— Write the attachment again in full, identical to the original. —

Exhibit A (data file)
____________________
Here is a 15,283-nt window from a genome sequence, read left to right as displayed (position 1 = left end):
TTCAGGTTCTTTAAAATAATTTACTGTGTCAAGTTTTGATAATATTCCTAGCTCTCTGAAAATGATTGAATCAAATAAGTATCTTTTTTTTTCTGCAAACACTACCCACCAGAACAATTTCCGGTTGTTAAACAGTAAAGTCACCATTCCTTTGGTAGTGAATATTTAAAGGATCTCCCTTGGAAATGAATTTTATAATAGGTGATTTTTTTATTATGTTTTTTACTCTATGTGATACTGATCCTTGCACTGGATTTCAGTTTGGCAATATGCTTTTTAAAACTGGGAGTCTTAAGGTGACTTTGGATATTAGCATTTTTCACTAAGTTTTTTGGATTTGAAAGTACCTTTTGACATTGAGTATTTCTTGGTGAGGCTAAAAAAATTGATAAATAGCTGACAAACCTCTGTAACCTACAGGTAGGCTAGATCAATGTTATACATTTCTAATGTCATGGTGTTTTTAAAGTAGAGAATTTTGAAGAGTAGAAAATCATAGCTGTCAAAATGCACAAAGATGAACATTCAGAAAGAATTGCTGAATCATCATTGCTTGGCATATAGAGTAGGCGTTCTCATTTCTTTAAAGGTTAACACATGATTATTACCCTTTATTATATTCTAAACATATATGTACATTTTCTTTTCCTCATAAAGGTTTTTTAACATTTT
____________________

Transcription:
Here is a 15,283-nt window from a genome sequence, read left to right as displayed (position 1 = left end):
TTCAGGTTCTTTAAAATAATTTACTGTGTCAAGTTTTGATAATATTCCTAGCTCTCTGAAAATGATTGAATCAAATAAGTATCTTTTTTTTTCTGCAAACACTACCCACCAGAACAATTTCCGGTTGTTAAACAGTAAAGTCACCATTCCTTTGGTAGTGAATATTTAAAGGATCTCCCTTGGAAATGAATTTTATAATAGGTGATTTTTTTATTATGTTTTTTACTCTATGTGATACTGATCCTTGCACTGGATTTCAGTTTGGCAATATGCTTTTTAAAACTGGGAGTCTTAAGGTGACTTTGGATATTAGCATTTTTCACTAAGTTTTTTGGATTTGAAAGTACCTTTTGACATTGAGTATTTCTTGGTGAGGCTAAAAAAATTGATAAATAGCTGACAAACCTCTGTAACCTACAGGTAGGCTAGATCAATGTTATACATTTCTAATGTCATGGTGTTTTTAAAGTAGAGAATTTTGAAGAGTAGAAAATCATAGCTGTCAAAATGCACAAAGATGAACATTCAGAAAGAATTGCTGAATCATCATTGCTTGGCATATAGAGTAGGCGTTCTCATTTCTTTAAAGGTTAACACATGATTATTACCCTTTATTATATTCTAAACATATATGTACATTTTCTTTTCCTCATAAAGGTTTTTTAACATTTT